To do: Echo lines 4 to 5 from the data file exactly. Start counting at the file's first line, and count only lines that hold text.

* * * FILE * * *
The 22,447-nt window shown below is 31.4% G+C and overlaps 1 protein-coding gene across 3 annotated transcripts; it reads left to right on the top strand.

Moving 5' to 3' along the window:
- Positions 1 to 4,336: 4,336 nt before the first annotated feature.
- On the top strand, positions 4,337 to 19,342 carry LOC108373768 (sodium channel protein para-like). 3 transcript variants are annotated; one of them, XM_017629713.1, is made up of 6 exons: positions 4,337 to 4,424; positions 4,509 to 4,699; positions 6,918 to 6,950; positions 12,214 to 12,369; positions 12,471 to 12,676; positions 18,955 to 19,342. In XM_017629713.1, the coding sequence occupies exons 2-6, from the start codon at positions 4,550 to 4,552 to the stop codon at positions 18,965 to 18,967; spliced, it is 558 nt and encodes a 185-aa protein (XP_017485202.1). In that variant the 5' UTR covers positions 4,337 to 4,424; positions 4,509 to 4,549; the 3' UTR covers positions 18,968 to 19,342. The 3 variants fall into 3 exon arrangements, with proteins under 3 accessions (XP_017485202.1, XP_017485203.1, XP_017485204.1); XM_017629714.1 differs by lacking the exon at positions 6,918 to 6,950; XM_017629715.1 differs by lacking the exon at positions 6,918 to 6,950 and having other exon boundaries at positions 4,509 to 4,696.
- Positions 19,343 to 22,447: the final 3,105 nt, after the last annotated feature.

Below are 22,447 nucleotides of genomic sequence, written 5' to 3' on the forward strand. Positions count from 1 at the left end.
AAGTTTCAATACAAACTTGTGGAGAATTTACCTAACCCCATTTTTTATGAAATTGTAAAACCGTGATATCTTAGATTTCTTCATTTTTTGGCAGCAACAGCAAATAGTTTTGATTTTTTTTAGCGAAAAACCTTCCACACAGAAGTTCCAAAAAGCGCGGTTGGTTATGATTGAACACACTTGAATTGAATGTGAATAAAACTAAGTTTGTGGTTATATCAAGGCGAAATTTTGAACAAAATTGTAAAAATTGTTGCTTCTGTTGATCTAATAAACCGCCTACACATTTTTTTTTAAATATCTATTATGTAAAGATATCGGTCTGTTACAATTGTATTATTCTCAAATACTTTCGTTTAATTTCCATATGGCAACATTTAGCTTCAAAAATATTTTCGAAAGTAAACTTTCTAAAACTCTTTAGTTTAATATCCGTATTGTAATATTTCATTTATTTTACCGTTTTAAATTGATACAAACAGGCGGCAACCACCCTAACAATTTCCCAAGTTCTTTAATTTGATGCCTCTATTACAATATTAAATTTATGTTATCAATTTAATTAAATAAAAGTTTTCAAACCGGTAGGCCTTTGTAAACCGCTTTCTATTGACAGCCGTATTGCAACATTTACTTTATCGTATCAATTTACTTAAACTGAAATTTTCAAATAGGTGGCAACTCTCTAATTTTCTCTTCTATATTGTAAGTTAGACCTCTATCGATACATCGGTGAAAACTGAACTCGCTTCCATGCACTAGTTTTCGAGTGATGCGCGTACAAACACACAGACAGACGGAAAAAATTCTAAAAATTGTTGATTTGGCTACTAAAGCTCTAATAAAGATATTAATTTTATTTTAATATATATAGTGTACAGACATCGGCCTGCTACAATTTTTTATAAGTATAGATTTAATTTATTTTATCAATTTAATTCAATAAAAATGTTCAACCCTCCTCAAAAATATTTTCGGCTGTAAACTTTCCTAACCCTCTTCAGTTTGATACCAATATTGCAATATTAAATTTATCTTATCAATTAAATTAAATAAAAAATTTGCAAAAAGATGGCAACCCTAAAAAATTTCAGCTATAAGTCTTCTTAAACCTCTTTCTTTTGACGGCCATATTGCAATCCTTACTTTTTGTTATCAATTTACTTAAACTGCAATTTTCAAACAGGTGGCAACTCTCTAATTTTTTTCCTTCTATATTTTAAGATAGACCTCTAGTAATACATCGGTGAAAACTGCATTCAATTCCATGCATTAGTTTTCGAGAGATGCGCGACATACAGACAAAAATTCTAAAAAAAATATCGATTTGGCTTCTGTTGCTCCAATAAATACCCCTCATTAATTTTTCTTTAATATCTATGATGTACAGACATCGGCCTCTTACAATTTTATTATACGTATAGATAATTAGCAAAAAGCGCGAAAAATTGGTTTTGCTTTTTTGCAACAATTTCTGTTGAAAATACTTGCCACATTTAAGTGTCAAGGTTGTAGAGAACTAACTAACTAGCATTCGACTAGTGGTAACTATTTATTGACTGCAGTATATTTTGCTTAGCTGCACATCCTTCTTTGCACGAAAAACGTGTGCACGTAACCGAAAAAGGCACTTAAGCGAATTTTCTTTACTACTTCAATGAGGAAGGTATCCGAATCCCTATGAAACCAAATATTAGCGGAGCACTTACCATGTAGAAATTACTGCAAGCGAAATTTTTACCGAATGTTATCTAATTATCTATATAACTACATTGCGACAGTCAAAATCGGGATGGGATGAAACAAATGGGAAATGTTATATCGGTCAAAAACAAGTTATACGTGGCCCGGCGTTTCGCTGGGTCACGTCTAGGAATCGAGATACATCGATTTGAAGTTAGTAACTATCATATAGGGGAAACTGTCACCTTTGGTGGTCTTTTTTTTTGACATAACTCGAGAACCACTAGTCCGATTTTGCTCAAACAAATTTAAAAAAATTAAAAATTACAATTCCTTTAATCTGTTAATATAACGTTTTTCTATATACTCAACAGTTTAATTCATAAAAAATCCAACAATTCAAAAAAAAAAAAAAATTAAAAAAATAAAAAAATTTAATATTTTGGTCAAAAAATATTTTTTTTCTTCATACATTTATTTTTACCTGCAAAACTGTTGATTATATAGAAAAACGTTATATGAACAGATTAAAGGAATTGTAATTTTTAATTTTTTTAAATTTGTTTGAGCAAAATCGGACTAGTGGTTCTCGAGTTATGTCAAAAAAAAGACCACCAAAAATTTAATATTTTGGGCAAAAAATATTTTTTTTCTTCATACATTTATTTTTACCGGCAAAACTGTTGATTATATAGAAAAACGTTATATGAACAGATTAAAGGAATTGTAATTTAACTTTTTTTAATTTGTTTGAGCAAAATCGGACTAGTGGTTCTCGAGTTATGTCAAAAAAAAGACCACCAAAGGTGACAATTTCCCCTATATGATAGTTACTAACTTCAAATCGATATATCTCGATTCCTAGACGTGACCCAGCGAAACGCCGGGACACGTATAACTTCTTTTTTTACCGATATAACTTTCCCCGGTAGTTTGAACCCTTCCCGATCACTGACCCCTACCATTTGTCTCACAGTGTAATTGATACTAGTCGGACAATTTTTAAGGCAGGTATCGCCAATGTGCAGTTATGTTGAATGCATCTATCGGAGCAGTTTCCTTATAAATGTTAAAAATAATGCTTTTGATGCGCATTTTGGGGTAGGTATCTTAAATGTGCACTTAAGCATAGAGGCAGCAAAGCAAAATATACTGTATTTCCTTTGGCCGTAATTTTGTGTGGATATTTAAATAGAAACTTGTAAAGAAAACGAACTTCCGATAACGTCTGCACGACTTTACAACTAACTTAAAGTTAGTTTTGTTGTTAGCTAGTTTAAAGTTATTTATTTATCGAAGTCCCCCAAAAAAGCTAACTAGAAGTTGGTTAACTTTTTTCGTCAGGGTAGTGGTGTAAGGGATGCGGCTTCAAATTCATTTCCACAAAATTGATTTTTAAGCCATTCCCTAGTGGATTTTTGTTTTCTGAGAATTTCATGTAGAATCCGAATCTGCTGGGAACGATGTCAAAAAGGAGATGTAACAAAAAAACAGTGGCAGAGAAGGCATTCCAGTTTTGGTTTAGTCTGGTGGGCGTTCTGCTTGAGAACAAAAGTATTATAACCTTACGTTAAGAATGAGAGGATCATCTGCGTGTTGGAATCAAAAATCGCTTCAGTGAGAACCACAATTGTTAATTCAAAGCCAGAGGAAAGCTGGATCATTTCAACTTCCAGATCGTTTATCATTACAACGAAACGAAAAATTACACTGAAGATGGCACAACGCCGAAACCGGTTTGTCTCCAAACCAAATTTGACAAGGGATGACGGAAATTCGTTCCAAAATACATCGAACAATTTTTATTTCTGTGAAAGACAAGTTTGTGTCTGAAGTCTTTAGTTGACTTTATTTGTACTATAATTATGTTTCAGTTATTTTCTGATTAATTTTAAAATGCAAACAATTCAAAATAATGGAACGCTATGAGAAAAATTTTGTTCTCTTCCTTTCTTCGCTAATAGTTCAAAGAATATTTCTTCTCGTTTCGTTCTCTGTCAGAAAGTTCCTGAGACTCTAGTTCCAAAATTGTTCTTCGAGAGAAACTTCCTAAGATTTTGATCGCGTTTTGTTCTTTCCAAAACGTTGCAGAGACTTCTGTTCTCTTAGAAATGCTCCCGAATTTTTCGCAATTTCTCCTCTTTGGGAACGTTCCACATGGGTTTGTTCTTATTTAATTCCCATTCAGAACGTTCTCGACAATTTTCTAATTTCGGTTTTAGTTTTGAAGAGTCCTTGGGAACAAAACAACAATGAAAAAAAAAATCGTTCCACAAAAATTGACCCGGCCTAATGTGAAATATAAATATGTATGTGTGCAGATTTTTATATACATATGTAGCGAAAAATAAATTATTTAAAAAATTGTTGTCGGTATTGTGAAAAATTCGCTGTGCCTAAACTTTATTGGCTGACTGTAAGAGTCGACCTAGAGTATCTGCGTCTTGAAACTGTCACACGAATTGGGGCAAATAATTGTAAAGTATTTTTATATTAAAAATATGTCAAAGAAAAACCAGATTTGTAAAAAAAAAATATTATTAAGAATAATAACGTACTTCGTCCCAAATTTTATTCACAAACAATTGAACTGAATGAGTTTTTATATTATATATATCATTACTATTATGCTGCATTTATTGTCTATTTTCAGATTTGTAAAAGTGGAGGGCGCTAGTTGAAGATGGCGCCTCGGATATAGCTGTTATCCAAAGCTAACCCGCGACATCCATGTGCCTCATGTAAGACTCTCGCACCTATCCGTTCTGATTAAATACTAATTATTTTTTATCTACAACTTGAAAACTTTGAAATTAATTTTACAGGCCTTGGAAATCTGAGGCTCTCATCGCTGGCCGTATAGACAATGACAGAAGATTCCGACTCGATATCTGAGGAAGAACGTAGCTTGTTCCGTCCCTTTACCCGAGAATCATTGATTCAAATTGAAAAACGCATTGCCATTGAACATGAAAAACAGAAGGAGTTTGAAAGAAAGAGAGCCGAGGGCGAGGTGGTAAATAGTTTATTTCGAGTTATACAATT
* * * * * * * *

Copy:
- On the top strand, positions 4,337 to 19,342 carry LOC108373768 (sodium channel protein para-like). 3 transcript variants are annotated; one of them, XM_017629713.1, is made up of 6 exons: positions 4,337 to 4,424; positions 4,509 to 4,699; positions 6,918 to 6,950; positions 12,214 to 12,369; positions 12,471 to 12,676; positions 18,955 to 19,342. In XM_017629713.1, the coding sequence occupies exons 2-6, from the start codon at positions 4,550 to 4,552 to the stop codon at positions 18,965 to 18,967; spliced, it is 558 nt and encodes a 185-aa protein (XP_017485202.1). In that variant the 5' UTR covers positions 4,337 to 4,424; positions 4,509 to 4,549; the 3' UTR covers positions 18,968 to 19,342. The 3 variants fall into 3 exon arrangements, with proteins under 3 accessions (XP_017485202.1, XP_017485203.1, XP_017485204.1); XM_017629714.1 differs by lacking the exon at positions 6,918 to 6,950; XM_017629715.1 differs by lacking the exon at positions 6,918 to 6,950 and having other exon boundaries at positions 4,509 to 4,696.
- Positions 19,343 to 22,447: the final 3,105 nt, after the last annotated feature.